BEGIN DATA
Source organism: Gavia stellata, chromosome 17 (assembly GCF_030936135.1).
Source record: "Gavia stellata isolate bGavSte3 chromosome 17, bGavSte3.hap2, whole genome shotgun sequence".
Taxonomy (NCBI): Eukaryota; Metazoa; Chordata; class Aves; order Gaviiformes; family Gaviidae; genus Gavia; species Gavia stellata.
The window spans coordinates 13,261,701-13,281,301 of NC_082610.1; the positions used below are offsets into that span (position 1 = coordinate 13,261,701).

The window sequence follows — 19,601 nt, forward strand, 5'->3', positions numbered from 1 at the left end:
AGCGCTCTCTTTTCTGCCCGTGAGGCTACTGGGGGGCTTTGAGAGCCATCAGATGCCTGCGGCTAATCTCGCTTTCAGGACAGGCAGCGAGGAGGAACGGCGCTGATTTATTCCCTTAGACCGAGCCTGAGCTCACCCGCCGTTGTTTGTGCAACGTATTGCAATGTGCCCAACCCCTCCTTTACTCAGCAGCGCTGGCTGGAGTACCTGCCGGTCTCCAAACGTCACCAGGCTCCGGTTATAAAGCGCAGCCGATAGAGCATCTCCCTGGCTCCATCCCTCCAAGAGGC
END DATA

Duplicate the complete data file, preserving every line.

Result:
Source organism: Gavia stellata, chromosome 17 (assembly GCF_030936135.1).
Source record: "Gavia stellata isolate bGavSte3 chromosome 17, bGavSte3.hap2, whole genome shotgun sequence".
Taxonomy (NCBI): Eukaryota; Metazoa; Chordata; class Aves; order Gaviiformes; family Gaviidae; genus Gavia; species Gavia stellata.
The window spans coordinates 13,261,701-13,281,301 of NC_082610.1; the positions used below are offsets into that span (position 1 = coordinate 13,261,701).

The window sequence follows — 19,601 nt, forward strand, 5'->3', positions numbered from 1 at the left end:
AGCGCTCTCTTTTCTGCCCGTGAGGCTACTGGGGGGCTTTGAGAGCCATCAGATGCCTGCGGCTAATCTCGCTTTCAGGACAGGCAGCGAGGAGGAACGGCGCTGATTTATTCCCTTAGACCGAGCCTGAGCTCACCCGCCGTTGTTTGTGCAACGTATTGCAATGTGCCCAACCCCTCCTTTACTCAGCAGCGCTGGCTGGAGTACCTGCCGGTCTCCAAACGTCACCAGGCTCCGGTTATAAAGCGCAGCCGATAGAGCATCTCCCTGGCTCCATCCCTCCAAGAGGC